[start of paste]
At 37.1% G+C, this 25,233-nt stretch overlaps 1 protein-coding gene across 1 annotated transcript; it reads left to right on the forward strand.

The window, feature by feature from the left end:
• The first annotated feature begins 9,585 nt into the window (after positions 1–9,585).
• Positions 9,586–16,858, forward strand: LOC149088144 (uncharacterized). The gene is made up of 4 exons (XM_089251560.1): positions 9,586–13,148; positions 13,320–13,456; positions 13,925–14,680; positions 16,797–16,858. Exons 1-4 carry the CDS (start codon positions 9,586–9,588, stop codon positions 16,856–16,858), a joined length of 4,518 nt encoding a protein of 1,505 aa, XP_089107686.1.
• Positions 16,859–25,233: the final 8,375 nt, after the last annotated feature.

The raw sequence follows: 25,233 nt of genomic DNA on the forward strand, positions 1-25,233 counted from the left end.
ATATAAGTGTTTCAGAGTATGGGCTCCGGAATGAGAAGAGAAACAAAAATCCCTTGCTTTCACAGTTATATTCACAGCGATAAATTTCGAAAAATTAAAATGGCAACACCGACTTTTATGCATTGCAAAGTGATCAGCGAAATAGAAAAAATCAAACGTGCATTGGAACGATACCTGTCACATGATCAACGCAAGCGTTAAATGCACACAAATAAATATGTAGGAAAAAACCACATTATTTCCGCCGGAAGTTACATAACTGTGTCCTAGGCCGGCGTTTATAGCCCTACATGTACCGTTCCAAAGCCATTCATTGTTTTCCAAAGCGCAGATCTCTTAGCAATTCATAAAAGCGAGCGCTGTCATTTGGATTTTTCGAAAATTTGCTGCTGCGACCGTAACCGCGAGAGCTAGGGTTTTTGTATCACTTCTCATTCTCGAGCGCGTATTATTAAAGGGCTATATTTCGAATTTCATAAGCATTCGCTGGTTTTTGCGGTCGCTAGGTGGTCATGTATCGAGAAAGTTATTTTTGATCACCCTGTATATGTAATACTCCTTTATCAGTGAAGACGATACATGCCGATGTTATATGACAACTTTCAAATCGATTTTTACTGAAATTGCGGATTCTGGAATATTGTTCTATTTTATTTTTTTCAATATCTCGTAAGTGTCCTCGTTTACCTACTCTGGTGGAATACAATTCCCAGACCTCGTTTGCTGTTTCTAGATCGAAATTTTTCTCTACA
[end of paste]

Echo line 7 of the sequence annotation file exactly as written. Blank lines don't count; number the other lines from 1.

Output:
ATATAAGTGTTTCAGAGTATGGGCTCCGGAATGAGAAGAGAAACAAAAATCCCTTGCTTTCACAGTTATATTCACAGCGATAAATTTCGAAAAATTAAAATGGCAACACCGACTTTTATGCATTGCAAAGTGATCAGCGAAATAGAAAAAATCAAACGTGCATTGGAACGATACCTGTCACATGATCAACGCAAGCGTTAAATGCACACAAATAAATATGTAGGAAAAAACCACATTATTTCCGCCGGAAGTTACATAACTGTGTCCTAGGCCGGCGTTTATAGCCCTACATGTACCGTTCCAAAGCCATTCATTGTTTTCCAAAGCGCAGATCTCTTAGCAATTCATAAAAGCGAGCGCTGTCATTTGGATTTTTCGAAAATTTGCTGCTGCGACCGTAACCGCGAGAGCTAGGGTTTTTGTATCACTTCTCATTCTCGAGCGCGTATTATTAAAGGGCTATATTTCGAATTTCATAAGCATTCGCTGGTTTTTGCGGTCGCTAGGTGGTCATGTATCGAGAAAGTTATTTTTGATCACCCTGTATATGTAATACTCCTTTATCAGTGAAGACGATACATGCCGATGTTATATGACAACTTTCAAATCGATTTTTACTGAAATTGCGGATTCTGGAATATTGTTCTATTTTATTTTTTTCAATATCTCGTAAGTGTCCTCGTTTACCTACTCTGGTGGAATACAATTCCCAGACCTCGTTTGCTGTTTCTAGATCGAAATTTTTCTCTACA